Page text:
Don Lewis, President, SCA AfH Professional Hygiene, with Bob Domenz, CEO of Avenue
What does a CEO want from their CMO? It’s always an important question, but especially in B2B, where the top brass of sales-driven organizations are often skeptical about the bottom line value of branding and marketing.
Don Lewis, of SCA, President AfH Professional Hygiene, and a Brand Council member, shared a few specific tips for marketers as part of a larger conversation we had about how to make the business case for branding.
1. Always make a business case for branding
This may seem obvious to the experienced marketer, but again – it’s all-too-common for B2B organizations to have very little experience with, understanding of or respect for marketing beyond a simple sales support function. Senior marketers must elevate marketing as a business driver.
“Senior marketers must elevate marketing as a business driver.”
Don says, “I like to look at it as I would a short-term capital investment, [and I want marketers to do the same]. You’re putting out X amount of money and you’re looking for good ROI.
I always look for that justification [but I realize measurement is difficult]. There’s data on the B2C side that’s pretty relevant as to tracking your brand, but it’s a little harder on the B2B side. There’s just not always the data available in the marketplace. Instead, you’ve got to get a little more grassroots on the B2B side.
Sometimes I think that the business cases can be slightly opportunistic and a little intangible. So a solid business case with a post mortem after the fact is what I like to see, one that explains, ‘This is what we are going to do. This is what it’s going to get us,’ and then, after the fact, ‘Here’s what we actually did.’ Plans don’t always work out but I still want that ownership from the marketing leadership, showing that they’re standing behind the investment that they asked me to make.”
2. Don’t get too close to your brands
While it’s good for marketers to take ownership of their initiatives, Don also makes the point that they shouldn’t take too much of the owner’s attitude.
He says, “Where I see marketing people make a mistake is where they get too close to the brand. I’ve seen this happen in a couple cases. I’ve had marketers that get so close to the brand that lose needed perspective – so I try to offer that when they come to me with the business cases. And I hope that other leaders offer it to them too.
“I’ve had marketers that get so close to the brand that lose needed perspective.”
I always preach perspective across all the businesses because if you sit in a different place you get a difference perspective on something. So I try to have people not get too emotional or so attached to the brand that they make bad decisions.”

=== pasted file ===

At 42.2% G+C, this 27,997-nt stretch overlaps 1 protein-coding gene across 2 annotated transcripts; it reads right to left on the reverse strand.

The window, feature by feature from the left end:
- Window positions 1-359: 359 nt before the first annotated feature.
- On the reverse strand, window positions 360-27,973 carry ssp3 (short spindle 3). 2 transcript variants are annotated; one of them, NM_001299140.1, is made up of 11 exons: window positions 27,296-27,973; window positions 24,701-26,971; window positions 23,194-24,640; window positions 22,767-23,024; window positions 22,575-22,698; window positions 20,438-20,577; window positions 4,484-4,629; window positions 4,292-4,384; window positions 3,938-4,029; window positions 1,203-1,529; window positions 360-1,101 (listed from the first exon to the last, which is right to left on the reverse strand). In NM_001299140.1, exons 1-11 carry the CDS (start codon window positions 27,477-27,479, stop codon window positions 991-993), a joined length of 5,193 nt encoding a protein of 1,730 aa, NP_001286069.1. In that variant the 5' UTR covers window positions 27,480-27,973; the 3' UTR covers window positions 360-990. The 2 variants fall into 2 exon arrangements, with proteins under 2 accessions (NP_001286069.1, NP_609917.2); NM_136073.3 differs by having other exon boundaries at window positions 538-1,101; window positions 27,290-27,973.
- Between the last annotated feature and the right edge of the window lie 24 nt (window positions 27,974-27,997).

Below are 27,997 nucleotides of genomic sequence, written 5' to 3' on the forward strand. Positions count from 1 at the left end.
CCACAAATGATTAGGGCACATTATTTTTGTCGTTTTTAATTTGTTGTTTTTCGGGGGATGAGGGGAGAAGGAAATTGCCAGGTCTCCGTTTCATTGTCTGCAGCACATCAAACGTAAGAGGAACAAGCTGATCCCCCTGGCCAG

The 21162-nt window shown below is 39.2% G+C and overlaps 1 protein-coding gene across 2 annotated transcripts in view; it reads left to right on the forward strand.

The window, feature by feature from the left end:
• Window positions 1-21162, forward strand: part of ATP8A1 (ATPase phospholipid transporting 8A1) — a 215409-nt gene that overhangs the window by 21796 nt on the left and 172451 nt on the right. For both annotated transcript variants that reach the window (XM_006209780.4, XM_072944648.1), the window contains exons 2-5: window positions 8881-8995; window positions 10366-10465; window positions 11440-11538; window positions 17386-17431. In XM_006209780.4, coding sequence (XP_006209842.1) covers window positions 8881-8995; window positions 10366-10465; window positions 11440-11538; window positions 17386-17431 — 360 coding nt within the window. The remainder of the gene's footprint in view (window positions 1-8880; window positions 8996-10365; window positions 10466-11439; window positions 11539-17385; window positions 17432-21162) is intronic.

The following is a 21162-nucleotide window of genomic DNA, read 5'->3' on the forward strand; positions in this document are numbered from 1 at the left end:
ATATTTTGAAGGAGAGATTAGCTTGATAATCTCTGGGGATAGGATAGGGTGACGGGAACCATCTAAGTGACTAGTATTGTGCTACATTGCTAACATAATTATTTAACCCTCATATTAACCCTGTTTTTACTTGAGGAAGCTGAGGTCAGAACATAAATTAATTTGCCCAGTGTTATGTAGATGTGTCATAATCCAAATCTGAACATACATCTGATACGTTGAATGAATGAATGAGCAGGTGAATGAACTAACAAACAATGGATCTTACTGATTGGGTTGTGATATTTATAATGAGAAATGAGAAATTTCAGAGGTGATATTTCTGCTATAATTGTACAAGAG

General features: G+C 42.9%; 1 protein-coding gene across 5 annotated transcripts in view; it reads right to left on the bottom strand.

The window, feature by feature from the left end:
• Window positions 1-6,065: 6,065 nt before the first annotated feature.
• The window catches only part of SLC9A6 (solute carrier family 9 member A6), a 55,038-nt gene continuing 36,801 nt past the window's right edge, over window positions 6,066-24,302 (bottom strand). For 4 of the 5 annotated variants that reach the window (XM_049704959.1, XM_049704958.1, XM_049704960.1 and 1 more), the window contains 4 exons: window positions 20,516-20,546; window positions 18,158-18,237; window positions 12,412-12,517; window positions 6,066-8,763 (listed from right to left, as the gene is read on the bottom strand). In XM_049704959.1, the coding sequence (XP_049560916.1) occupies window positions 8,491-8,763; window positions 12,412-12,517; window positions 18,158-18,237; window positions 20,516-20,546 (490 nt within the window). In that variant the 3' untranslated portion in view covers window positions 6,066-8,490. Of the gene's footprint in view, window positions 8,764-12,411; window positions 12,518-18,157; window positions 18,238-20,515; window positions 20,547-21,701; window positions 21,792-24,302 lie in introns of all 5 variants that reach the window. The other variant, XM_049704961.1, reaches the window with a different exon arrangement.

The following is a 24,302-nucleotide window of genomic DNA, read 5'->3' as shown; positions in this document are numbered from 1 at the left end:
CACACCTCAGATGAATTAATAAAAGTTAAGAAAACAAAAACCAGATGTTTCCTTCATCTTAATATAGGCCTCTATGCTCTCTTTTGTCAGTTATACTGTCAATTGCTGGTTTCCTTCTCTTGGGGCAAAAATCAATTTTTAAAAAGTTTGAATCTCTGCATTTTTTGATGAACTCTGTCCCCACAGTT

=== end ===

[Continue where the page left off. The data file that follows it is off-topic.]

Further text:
3. Be a more ambitious
Convincing the corner office of the value of marketing is just the first step and, according to Don (a confirmed believer in brand), B2B marketers often fail to take the next steps… or at least fail to take them far enough. He puts it this way:
“I find that B2C marketers are much more ambitious – which can be good and bad. I think that you have to watch so they don’t go crazy.
By the same token, on the B2B side, I think marketers can be a little more ambitious with their branding initiatives. [You many even have to look] at more guerrilla tactics in B2B if you want to hit your end customer and hit your distributor customer appropriately, and get the right balance.”
“You may even have to look at more guerrilla tactics in B2B if you want to hit your end customer.”
4. Cut to the chase
Don offered one last piece of very practical advice: when marketers finally get a moment of the CEOs time, keep it short and to the point.
“My advice to marketing leaders? Be succinct.
Always figure that you’re going to want to spend a lot more time than the leader is probably going to have. So try to have a succinct presentation. You can always provide back up later, but get to the point fairly quickly. If you make your leadership feel like they’re being oversold – while what they really want to hear is the ROI at the end– you may get tuned out.
I always suggest providing an executive summary, something to get enough of the leader’s attention so that he or she will want listen to the rest of the presentation. And the longer the presentation, the more I feel like it’s going to be expensive because I’m trying to be sold on it rather than just buy in quickly.
To read more of Don’s remarks, along with advice from other B2B leaders on how to make the business case for branding, read the original interview he was part of in Branding Magazine.
About Don Lewis: Don is a long-time B2B leader from SCA, which he currently serves as President AfH Professional Hygiene. He was formerly President of SCA North America, and has extensive experience in both sales and marketing.